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An Ultralight Guide to Hiking and Backpacking Equipment

May 16, 2018 - Comment

This guide is intended to help you prepare for backpacking trips on established trails. My goal is to give an overview of what equipment choices are available to you and to help you develop an understanding of the essential knowledge and skills that will help you get out on trail with a lighter backpack. This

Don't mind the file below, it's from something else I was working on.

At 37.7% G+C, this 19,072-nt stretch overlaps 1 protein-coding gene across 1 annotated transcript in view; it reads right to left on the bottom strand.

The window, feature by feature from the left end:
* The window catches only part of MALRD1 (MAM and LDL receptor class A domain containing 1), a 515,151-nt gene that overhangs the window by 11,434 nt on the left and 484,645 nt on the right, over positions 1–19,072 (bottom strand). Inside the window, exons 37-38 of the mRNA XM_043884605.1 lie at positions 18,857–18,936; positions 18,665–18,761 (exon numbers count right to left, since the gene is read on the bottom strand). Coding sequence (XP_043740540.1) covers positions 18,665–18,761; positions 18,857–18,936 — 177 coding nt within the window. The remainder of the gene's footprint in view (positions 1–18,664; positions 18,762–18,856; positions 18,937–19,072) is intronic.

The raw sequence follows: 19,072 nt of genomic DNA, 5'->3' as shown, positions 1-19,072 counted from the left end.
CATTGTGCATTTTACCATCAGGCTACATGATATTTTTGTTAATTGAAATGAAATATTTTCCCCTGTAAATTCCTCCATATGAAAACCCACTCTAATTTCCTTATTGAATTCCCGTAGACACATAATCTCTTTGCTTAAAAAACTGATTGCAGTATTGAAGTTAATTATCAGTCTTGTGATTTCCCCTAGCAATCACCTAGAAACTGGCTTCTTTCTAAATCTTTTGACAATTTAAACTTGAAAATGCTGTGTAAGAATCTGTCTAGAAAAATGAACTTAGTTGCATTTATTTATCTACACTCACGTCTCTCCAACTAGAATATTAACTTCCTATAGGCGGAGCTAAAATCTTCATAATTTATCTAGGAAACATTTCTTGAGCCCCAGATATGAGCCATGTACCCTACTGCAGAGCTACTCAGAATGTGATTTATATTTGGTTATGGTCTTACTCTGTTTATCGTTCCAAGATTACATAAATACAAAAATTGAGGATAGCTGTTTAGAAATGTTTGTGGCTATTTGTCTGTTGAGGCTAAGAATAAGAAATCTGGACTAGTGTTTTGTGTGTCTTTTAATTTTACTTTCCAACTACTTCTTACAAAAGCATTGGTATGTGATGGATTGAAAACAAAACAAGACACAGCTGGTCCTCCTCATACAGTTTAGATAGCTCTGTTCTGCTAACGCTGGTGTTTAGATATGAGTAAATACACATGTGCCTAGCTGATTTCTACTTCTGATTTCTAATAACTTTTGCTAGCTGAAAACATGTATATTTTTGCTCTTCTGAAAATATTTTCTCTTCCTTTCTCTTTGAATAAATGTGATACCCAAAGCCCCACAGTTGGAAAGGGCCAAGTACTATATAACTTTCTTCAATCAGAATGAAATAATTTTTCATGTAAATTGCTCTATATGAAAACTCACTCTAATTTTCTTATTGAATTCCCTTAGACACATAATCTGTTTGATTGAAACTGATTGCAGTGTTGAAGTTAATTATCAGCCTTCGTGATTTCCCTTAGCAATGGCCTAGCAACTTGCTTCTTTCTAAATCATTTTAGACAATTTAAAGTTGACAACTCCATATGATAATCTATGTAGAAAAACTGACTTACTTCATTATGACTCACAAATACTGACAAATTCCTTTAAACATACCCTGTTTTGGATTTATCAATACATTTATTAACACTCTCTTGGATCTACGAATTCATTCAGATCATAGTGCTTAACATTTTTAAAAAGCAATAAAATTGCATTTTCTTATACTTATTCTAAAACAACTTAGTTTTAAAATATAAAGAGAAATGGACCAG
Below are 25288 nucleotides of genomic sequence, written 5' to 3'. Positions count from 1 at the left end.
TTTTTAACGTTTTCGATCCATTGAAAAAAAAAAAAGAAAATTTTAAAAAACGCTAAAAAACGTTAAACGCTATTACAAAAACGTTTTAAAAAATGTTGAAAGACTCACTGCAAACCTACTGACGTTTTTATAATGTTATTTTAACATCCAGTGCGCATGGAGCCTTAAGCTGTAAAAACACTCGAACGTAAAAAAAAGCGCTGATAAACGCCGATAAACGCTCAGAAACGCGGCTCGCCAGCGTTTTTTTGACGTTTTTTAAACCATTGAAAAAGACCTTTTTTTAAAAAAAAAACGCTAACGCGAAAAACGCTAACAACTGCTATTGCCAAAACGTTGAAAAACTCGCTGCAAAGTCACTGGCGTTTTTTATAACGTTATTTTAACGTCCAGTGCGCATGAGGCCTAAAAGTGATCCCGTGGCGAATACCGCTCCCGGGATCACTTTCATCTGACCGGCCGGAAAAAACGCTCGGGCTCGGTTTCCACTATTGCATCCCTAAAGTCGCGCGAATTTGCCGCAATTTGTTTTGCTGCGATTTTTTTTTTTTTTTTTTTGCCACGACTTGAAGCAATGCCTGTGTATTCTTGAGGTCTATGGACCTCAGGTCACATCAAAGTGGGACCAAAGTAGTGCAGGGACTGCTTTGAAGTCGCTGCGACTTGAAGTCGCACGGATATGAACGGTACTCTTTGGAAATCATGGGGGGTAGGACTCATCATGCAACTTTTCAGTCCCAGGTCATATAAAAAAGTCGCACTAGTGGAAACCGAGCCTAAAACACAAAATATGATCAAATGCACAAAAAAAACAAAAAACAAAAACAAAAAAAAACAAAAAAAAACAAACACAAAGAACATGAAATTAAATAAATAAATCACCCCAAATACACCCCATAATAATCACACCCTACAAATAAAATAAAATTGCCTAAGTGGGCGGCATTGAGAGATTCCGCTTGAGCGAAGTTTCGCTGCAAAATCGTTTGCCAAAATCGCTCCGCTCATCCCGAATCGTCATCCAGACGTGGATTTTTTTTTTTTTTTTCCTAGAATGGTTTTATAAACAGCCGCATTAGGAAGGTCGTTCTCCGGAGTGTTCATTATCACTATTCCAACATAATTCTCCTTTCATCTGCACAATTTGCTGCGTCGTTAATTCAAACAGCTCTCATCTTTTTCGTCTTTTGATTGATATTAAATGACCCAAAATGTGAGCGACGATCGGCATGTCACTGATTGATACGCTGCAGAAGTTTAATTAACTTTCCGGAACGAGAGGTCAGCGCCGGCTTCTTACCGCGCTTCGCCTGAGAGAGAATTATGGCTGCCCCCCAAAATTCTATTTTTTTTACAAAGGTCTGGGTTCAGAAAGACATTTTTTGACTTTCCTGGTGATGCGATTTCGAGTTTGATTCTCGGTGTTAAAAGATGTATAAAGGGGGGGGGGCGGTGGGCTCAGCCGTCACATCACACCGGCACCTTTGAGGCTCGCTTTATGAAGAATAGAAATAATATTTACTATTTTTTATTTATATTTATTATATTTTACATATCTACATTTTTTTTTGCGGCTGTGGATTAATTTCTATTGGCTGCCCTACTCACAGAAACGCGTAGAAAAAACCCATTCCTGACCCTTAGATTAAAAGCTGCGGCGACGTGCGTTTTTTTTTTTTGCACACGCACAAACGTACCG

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This guide is intended to help you prepare for backpacking trips on established trails. My goal is to give an overview of what equipment choices are available to you and to help you develop an understanding of the essential knowledge and skills that will help you get out on trail with a lighter backpack. This guide is directed towards hikers, however, lessons learned from this writing may help you in other “one bag” applications such as general traveling, 72-hour disaster bags as recommended to be kept by disaster relief organizations, and bug-out-bags commonly packed by the “prepper” community. Please note that this guide does not address hiking and camping in extreme cold, as I have only hiked in daytime low temperatures above 5 degrees Fahrenheit and camped in nighttime temperatures above -15 degrees Fahrenheit. Similarly, this guide does not address the safe traversing of technical slopes such as scree slopes or the use of more technical climbing and mountaineering equipment such as ice-axes, climbing harnesses, anchorings, and climbing rope. This is not intended to be a comprehensive hiking and survival guide, but rather a focused guide that will give you the confidence to get on trail. If there is something that this guide doesn’t fully discuss, it will at least point you in the right direction for further research. I have decided against including pictures other than the cover as it would make the guide clunky, larger to download, and you can easily browse pictures online now that you will know what to search for. I am writing this guide because when I started hiking I knew a lot less than I thought I did, and it took some time to bring the weight of my pack down. I brought the wrong kinds of things I did need; I bought a bunch of stuff I absolutely didn’t need; and I didn’t bring a bunch of stuff that would have made my experience much more enjoyable. It took a long time for me to get comfortable being alone in the woods on a long hike. I want my guide to help people get to a place of competency and safety more quickly.

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